Before I left for Korea, I had little idea what I was getting myself into; actually, let’s be honest, I had none. I thought that by learning Hangeul ahead of time (the Korean writing system) and just being a flexible person would get me through whatever I needed to handle. I even read a book about Korean culture, which turned out to be barely helpful. While I’ve survived, clearly, a lot of those assumptions that I’d have an easy adjustment were oh so wrong. Korea is a roller coaster that’s been rocking my world for the past year… and will be for another six months, at least.
Looking back, one of the biggest slaps in the face has been learning the language, Korean. I thought that if I worked hard and had the passion for communicating with people, it would work itself out without toooo much pain. Learning Spanish was a breeze in 2011. Going from zero to hero (aka conversational) in 5 months planted unrealistic expectations in my head, though, and when I jumped in with Korean, I had no idea just how deep the water was. This past year has certainly been humbling: Korean is a monster. But it’s taught me a lot of work ethic, determination and to let go of “failures”, which are often just unrealistic expectations for myself. I have a huge respect for those who go and tackle Asian languages successfully in a relatively short amount of time. Even though I’m still working on my Korean, I’m still far from where I’d like to be before I leave Korea. This year has taught me just what a challenge my goal really is.
Since coming to Korea, I’ve also changed a lot simply because of my environment: I live in the countryside and there’s not much to do. At Universities, this usually leads to a huge drinking culture (what else is there to do?), but living alone with nothing to do has done the exact opposite of turning me into an alcoholic… instead, I nearly stopped drinking altogether. I could drive and meet my friends in town for drinks, but the keyword in that sentence is drive. So you might see why that wouldn’t work out so well. Instead, I’ve started picking up all kinds of solitary hobbies. I’ve knit a scarf, spent serious time developing this blog, read through the entire Wheel of Time series as well as a boatload of other books, self-taught myself the photography basics and rescued a puppy. Pretty productive, wouldn’t you say? I can’t say whether it’s my age, my solidarity in the boring countryside or a combination of other factors, but my liver and brain are thankful for the adjustments I’ve made… and, mainly, the alcohol I’ve not ingested.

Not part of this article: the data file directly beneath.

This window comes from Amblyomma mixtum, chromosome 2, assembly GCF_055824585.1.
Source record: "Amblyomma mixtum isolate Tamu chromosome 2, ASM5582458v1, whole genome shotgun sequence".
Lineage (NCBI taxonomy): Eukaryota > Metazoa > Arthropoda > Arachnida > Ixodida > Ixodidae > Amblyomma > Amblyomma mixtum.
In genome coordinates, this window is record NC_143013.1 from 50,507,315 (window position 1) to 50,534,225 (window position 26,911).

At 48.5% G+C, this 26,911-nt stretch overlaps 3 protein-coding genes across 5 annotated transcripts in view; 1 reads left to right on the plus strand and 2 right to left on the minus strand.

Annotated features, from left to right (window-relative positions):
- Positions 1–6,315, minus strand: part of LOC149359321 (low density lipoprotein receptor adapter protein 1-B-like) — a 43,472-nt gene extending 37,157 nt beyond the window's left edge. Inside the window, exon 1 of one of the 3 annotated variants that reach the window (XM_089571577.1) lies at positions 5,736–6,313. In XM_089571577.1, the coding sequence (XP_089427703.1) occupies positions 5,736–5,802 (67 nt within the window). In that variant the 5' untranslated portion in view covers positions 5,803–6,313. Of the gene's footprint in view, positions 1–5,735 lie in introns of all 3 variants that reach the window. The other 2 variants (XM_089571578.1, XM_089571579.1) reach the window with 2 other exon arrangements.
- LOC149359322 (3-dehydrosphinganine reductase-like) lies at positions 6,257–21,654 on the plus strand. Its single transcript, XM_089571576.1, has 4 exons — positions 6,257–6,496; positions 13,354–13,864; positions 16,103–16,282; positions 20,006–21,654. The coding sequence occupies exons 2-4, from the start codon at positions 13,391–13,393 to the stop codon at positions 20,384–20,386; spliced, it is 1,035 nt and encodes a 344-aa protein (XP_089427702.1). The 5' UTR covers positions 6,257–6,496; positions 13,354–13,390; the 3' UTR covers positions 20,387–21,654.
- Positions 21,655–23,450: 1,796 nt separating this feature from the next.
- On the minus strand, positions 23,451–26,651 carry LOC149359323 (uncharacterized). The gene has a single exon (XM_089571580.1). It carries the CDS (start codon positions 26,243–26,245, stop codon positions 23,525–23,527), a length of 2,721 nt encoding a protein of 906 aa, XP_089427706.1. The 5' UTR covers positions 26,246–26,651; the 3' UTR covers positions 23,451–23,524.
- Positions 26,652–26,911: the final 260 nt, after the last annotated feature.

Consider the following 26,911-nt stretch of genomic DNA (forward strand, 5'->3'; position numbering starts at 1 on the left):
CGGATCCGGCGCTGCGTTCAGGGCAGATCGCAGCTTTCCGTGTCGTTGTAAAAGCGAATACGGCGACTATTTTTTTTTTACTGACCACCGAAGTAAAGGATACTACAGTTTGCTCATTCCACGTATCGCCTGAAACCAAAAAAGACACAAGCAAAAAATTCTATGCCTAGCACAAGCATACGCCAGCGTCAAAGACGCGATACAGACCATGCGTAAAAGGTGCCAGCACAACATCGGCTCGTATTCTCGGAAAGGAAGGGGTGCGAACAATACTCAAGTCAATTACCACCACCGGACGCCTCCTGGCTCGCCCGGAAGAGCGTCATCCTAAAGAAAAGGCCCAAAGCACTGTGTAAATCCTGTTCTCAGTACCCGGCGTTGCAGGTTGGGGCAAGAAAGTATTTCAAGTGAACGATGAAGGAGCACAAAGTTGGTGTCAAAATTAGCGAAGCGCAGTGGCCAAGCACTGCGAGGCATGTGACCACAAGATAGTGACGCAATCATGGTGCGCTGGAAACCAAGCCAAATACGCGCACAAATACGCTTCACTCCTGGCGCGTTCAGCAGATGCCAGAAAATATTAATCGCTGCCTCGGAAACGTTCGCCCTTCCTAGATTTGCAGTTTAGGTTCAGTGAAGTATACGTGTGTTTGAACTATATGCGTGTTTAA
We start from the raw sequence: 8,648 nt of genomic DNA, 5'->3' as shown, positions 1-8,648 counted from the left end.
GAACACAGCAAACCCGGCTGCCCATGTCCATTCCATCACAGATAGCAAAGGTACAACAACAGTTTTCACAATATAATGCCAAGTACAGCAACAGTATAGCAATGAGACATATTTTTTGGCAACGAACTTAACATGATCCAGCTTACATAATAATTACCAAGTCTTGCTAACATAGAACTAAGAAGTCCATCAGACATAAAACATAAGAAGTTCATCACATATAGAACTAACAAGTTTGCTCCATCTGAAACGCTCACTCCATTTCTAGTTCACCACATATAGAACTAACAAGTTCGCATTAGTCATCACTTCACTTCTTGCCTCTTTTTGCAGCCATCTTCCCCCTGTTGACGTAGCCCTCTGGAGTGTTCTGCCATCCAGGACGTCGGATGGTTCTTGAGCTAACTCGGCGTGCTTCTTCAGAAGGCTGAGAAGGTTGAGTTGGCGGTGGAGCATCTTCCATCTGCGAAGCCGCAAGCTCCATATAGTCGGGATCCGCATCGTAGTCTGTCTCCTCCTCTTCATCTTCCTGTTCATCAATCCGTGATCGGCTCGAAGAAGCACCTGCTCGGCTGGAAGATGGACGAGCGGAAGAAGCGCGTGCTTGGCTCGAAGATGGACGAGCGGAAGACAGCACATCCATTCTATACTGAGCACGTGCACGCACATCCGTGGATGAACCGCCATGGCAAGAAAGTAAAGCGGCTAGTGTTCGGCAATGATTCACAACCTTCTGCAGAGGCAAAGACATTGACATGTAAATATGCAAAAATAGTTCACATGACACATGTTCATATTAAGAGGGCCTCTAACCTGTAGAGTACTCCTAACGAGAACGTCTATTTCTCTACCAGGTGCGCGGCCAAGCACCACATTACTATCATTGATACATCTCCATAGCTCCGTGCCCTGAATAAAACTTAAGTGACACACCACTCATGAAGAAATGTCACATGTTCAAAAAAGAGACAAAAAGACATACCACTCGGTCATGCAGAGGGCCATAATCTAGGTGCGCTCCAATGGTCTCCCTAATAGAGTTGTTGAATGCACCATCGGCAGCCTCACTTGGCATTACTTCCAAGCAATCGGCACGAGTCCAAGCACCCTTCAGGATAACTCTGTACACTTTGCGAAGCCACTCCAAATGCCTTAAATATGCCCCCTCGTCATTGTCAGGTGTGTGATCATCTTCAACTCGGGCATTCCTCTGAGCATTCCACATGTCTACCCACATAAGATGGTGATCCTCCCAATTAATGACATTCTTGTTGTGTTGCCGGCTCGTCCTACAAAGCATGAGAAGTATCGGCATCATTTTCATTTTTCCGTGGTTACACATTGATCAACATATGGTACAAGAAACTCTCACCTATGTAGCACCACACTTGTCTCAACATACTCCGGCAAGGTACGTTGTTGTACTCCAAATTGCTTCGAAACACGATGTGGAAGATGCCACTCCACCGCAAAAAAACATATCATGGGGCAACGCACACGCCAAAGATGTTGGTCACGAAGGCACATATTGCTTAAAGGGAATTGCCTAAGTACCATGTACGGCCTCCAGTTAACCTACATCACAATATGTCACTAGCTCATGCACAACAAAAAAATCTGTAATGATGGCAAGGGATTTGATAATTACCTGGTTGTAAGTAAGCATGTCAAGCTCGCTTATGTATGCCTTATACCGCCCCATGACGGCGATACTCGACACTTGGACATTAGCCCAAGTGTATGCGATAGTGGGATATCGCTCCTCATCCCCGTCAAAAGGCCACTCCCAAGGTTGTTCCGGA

(Maybe this helps too: Korean beer tastes like butt, wine is expensive and rice wine is its own kind of monster.)
The reality of Korea wasn’t done with me just yet, though. One of the toughest storms I’ve had to weather since I moved here, and will continue to fight, is the reality of losing friendships. Despite modern technology, instant text messages and streaming video chats, there’s something about the miles that really drives a wedge into even solid, “forever” friendships. I’ve lost friends that I thought would always be in my life and those have been some of the most painful experiences I’ve ever gone through. I’ve drifted apart from some who’ve done their “duty”, so to speak, but the messages, the videos, all the communication didn’t amount to the same connection that we used to feel in person. On the flip side, I’ve also been pleasantly surprised by friendships that proved to be solid and haven’t let the distance take a serious toll. Now, those friendships are the ones I treasure above all.
Let’s talk about teaching too; after all, it’s my job! I’ve learned a bucketful of professional skills from teaching middle school kids and an entire ocean’s worth of perspective. The teaching system itself has been so interesting to learn about, especially compared to Western education. (But I’ll save my judgements for another day.) I’ve learned that I don’t actually hate children, I just dislike being responsible for their well-being and bedtimes. Other than that, kids are pretty cool to spend time with, provided I can leave when I’d like. Teaching is probably not the career I want to pursue, but I’m really glad that I’ve tried it out and am giving it my best shot. To all the professional teachers of the world: respect. Because I am really looking forward to the end of this job contract in December.
So overall, living in Korea this year has been hard at times, it’s true. I was absolutely blindsided by how tough the Korean language continues to be and the serious heartbreak that comes along with losing close friends. I would have never pegged myself as a puppy mama before coming to Korea, nor would I have predicted the complete demise of my alcoholic intake. Yet, despite all of the rough roads that I’ve endured this year, I’ve had amazing experiences, seen beautiful things in unexpected places and changed my life for the better in a multitude of ways. I’ve met interesting people and I’m more actively than ever pursuing creative parts of my personality that make me happy.
I’ve still got six months left in rural Korea and a lot of unknowns to follow, some of which could involve Korea, round 2. We’ll see what lies ahead. But, whatever it is, I’m fairly confident that it’ll be less difficult to handle than Korean and its 1 million verbs. For real talk: that shit be cray. Cheers, here’s to a year gone by in a land strangely obsessed with spicy, rotting cabbage!